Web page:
Egusi Is The Hearty Nigerian Soup You Should Know

With soup season upon us, it's the perfect time to indulge in some comforting and hearty eats. Whatever your go-to fall soup is, from a simple and classic chicken noodle to a hearty minestrone, it might be worth putting them on the back burner for now. Egusi is the autumnal meal of dreams, and it's definitely worth making as the temperature continues dropping.

For many Nigerians, this soup is a staple dish, whether it's prepared at home or picked up on the go from street vendors. Serious Eats notes this soup is both creamy and nutty, making it perfect for enjoying alongside rice or fufu. The soup gets its unique flavor from the egusi, or agushi, seed, which is common in West Africa. Egunsi Foods note that these seeds come from the Egusi gourd. While the gourd's fruit is not edible, they're still cultivated for these seeds, which can add creaminess to dishes.

With many variations of this dish, there are plenty of versions to choose from based on your palette's preferences.

Variations of egusi soup

Egusi soup is very popular all across Western Africa. Because of this, many different variations have been created and adopted by different countries and regions around Western Africa's diverse landscape. For example, in Ghana, the well-liked dish goes by the similar name, agushi. According to 196 Flavors, the Ghanaian palaver sauce used in this dish's variation is very similar to Nigeria's classic egusi recipe. However, cocoyam leaves are used as the greens in the soup, rather than waterleaf or spinach.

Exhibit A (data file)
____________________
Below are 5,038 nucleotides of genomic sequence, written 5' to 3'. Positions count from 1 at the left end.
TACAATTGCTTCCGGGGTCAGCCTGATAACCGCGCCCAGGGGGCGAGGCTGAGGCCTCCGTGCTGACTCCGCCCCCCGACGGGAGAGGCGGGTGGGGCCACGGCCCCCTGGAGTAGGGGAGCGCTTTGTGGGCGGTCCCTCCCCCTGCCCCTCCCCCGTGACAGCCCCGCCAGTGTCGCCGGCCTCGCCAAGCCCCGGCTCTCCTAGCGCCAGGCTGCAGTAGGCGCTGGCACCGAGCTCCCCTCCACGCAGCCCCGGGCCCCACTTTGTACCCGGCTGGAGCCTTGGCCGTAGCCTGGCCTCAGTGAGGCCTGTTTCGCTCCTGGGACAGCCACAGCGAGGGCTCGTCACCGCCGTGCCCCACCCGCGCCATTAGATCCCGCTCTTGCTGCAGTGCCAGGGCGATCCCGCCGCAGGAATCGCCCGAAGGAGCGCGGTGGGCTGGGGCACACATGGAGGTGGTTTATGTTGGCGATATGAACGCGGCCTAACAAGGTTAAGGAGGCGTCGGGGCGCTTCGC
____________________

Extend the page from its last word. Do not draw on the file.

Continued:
Some other versions, like the egusi ijebu from the Southwest part of Nigeria, completely omit the greens (via Serious Eats). In this rendition, the soup also requires toasted ground egusi seeds and adds in tomatoes, which differs from the North's take on the soup.

As the outlet notes, there are myriad different proteins, seasonings, and greens that can be used in egusi soups; it's up to the soup-maker to determine personal and regional preferences.

Ingredients in egusi soup

As mentioned previously, the soup's ingredients can vary quite a bit. However, one of the common denominators, of course, is the egusi seeds. They come from the gourd with the same name, which is often compared to a small watermelon. According to Serious Eats, once the seeds are harvested from the fruit, they are dried in the hot sun until their shells become yellow. The site notes that they are often toasted and eaten as-is or ground up for culinary purposes. In this soup, they act as a thickening agent.

A protein source usually comes in the form of goat, beef, or fish, according to Demand Africa. There's also a long list of vegetables and greens that frequently make an appearance. Serious Eats lists pumpkin leaves, amaranth greens, kale, waterleaf, or spinach, as possible options to be stirred in at the end of the cooking process.

How egusi soup is made

Egusi soup is relatively easy to make and can be broken down into three parts: the stock, the paste, and the soup itself. Nigerian stock most commonly utilizes chicken, beef, or fish, which often simmers alongside garlic, ginger, red onion, and Nigerian curry powder.

Once the stock is ready, the egusi paste has to be blended together. To make this, Serious Eats suggests using:

  • 2 cups of ground egusi seeds
  • 1 medium red onion, chopped
  • 1/4 cup of water 

Then, combine these together to form a smooth paste, adding the water one spoonful at a time. Roll the paste into balls and add them to the stock, allowing it to thicken. Once you have it to your desired thickness, add the greens of your choice to wilt, per Demand Africa. Finally, the soup will be ready and can be served with a filling starch, such as fufu, which is made from taro, or jollof rice.